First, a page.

WINNIPEG, MANITOBA, CANADA — Canada is working to advance innovation and sustainability in its canola sector by investing over C$12 million.

While visiting the Bruce D. Campbell Farm & Food Discovery Centre, Lawrence MacAulay, minister of Agriculture and Agri-Food (AAFC), announced the funding to the Canola Council of Canada under the Canadian Agricultural Partnership, AgriScience Clusters.

According to AAFC, in 2016 Canadian canola seed and oil exports accounted for almost 15% of total agriculture and food exports, valued at C$9.2 billion. Canola also has been the largest crop in Canada in terms of market receipts since 2010, and accounts for more than one-fifth of all Canadian cropland. The Canadian government knows that research and innovation are vital to ensuring Canadian canola farmers have a sustainable and profitable future.

“We are committed to continue working closely with the canola industry, so that together we can help reach our government’s goal of C$75 billion in exports by 2025,” MacAulay said. “The investment we announced today will help keep the sector on the cutting edge so it continues to grow sustainably while contributing to our economy and supporting well-paying middle class jobs.”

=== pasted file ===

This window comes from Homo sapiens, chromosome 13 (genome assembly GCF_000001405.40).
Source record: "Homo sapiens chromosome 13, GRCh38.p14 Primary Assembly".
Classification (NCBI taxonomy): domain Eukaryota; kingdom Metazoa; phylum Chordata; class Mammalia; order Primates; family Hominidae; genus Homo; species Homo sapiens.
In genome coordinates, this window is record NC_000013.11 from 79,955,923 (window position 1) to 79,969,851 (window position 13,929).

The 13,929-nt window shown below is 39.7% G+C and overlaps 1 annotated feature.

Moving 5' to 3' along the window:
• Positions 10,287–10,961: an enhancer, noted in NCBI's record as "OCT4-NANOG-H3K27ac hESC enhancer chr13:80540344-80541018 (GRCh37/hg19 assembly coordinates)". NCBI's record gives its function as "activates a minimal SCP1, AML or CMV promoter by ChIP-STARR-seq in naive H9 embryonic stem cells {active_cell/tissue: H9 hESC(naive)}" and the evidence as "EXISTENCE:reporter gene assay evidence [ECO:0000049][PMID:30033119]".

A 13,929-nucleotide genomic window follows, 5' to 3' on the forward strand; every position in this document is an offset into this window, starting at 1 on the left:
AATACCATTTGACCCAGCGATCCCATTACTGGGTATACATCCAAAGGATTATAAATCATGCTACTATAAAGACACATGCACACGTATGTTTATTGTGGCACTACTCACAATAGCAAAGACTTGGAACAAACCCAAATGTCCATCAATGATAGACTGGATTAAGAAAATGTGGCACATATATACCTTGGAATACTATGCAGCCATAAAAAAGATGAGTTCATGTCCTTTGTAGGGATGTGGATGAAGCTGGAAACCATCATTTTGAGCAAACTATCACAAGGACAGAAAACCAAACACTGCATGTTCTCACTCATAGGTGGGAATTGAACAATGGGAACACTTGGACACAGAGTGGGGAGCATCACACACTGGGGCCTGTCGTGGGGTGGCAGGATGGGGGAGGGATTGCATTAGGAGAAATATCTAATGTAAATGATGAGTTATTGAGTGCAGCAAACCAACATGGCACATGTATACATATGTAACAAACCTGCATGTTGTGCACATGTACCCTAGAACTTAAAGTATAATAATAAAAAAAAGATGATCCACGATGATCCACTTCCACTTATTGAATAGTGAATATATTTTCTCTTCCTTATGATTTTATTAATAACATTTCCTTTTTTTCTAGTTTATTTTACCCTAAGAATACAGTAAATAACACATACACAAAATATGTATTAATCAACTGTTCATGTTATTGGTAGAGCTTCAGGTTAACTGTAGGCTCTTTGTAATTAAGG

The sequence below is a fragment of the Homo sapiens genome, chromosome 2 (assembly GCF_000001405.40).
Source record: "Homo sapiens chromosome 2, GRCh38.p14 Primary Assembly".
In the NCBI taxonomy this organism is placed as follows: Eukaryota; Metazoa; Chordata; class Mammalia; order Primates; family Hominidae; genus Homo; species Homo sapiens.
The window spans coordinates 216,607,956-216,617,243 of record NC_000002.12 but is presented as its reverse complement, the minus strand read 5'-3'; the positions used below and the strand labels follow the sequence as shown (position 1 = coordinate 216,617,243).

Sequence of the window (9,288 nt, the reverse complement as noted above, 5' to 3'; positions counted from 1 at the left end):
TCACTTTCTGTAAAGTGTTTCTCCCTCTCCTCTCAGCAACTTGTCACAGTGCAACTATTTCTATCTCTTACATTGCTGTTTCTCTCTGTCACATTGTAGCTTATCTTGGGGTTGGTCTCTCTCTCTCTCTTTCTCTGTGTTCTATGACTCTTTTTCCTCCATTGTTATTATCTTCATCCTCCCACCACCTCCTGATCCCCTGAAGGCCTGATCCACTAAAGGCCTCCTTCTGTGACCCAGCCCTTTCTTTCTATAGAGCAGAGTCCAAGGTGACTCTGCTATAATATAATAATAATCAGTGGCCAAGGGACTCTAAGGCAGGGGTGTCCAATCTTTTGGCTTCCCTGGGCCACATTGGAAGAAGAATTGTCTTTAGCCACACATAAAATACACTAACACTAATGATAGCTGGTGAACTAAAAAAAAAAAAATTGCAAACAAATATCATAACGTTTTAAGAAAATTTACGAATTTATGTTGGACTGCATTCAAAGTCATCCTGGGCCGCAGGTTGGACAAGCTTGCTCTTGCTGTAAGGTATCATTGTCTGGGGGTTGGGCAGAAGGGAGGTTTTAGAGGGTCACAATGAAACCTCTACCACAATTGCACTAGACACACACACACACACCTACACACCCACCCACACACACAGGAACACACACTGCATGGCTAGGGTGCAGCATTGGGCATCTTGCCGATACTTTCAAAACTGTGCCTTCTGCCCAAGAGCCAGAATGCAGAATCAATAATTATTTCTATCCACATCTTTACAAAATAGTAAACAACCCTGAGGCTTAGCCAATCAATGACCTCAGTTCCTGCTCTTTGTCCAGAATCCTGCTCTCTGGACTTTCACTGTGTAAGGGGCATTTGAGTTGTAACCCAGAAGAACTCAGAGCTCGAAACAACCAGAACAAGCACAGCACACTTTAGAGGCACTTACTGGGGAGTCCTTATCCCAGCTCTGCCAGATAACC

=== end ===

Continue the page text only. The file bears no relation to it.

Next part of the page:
Building on the work of two previous clusters, this research investment includes an additional industry contribution of up to C$8.1 million. The cluster will focus on advancing the growth and profitability of the sector through innovative and sustainable approaches to creating new and improved products. Activities will include adapting food processing techniques, exploring uses for canola meal in livestock production, examining practices to optimize yields, protect crops from pests, and share lessons learned with stakeholders.

The Canadian government also is continuing to support new markets for the canola sector. In 2016, Canada reached an agreement to secure canola trade with China, which allows for exports of canola seeds under existing commercial terms until March 2020. Exports of canola seed to China continue to increase, reaching $2.6 billion in 2017. In addition, in June 2018 the government introduced legislation to implement the Comprehensive and Progressive Agreement for Trans-Pacific Partnership (CPTPP), which will further help to open markets and increase exports.

“Innovation is critical to the growth of the canola industry and this research will help us to contribute to the government’s goal of C$75 billion in exports by 2025,” said Jim Everson, president, Canola Council of Canada. “Not only that, it will support our strategic plan to ensure the canola industry’s continued growth, demand, stability and success - achieving 52 bushels per acre to meet global market demand of 26 million tonnes by 2025.”